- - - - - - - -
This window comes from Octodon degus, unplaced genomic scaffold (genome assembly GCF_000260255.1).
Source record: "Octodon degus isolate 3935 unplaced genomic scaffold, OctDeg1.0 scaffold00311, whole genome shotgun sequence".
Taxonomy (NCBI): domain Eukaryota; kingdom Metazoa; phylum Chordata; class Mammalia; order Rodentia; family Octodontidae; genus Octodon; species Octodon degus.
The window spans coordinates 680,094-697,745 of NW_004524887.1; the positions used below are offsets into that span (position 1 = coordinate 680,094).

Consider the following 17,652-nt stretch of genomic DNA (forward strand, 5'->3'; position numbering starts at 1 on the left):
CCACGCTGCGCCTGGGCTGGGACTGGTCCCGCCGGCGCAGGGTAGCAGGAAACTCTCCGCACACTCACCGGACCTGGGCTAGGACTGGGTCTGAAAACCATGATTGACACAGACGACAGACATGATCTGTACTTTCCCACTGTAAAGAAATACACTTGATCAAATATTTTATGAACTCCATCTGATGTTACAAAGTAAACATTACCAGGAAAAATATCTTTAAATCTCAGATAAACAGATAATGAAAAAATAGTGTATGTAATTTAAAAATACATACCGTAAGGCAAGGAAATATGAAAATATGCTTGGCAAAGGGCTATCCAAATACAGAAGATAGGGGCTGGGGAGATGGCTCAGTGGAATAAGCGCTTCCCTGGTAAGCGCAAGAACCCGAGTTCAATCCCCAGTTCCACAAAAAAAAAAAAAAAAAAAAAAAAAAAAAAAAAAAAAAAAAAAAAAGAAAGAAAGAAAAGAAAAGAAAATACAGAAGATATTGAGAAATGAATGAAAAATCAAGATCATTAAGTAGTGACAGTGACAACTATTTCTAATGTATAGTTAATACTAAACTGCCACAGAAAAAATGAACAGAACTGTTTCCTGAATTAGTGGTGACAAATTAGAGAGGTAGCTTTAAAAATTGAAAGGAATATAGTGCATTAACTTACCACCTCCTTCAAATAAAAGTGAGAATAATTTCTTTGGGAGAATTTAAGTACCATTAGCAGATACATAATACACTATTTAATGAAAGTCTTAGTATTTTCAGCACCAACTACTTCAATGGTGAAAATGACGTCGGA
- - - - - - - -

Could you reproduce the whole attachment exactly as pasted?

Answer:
This window comes from Octodon degus, unplaced genomic scaffold (genome assembly GCF_000260255.1).
Source record: "Octodon degus isolate 3935 unplaced genomic scaffold, OctDeg1.0 scaffold00311, whole genome shotgun sequence".
Taxonomy (NCBI): domain Eukaryota; kingdom Metazoa; phylum Chordata; class Mammalia; order Rodentia; family Octodontidae; genus Octodon; species Octodon degus.
The window spans coordinates 680,094-697,745 of NW_004524887.1; the positions used below are offsets into that span (position 1 = coordinate 680,094).

Consider the following 17,652-nt stretch of genomic DNA (forward strand, 5'->3'; position numbering starts at 1 on the left):
CCACGCTGCGCCTGGGCTGGGACTGGTCCCGCCGGCGCAGGGTAGCAGGAAACTCTCCGCACACTCACCGGACCTGGGCTAGGACTGGGTCTGAAAACCATGATTGACACAGACGACAGACATGATCTGTACTTTCCCACTGTAAAGAAATACACTTGATCAAATATTTTATGAACTCCATCTGATGTTACAAAGTAAACATTACCAGGAAAAATATCTTTAAATCTCAGATAAACAGATAATGAAAAAATAGTGTATGTAATTTAAAAATACATACCGTAAGGCAAGGAAATATGAAAATATGCTTGGCAAAGGGCTATCCAAATACAGAAGATAGGGGCTGGGGAGATGGCTCAGTGGAATAAGCGCTTCCCTGGTAAGCGCAAGAACCCGAGTTCAATCCCCAGTTCCACAAAAAAAAAAAAAAAAAAAAAAAAAAAAAAAAAAAAAAAAAAAAAAGAAAGAAAGAAAAGAAAAGAAAATACAGAAGATATTGAGAAATGAATGAAAAATCAAGATCATTAAGTAGTGACAGTGACAACTATTTCTAATGTATAGTTAATACTAAACTGCCACAGAAAAAATGAACAGAACTGTTTCCTGAATTAGTGGTGACAAATTAGAGAGGTAGCTTTAAAAATTGAAAGGAATATAGTGCATTAACTTACCACCTCCTTCAAATAAAAGTGAGAATAATTTCTTTGGGAGAATTTAAGTACCATTAGCAGATACATAATACACTATTTAATGAAAGTCTTAGTATTTTCAGCACCAACTACTTCAATGGTGAAAATGACGTCGGA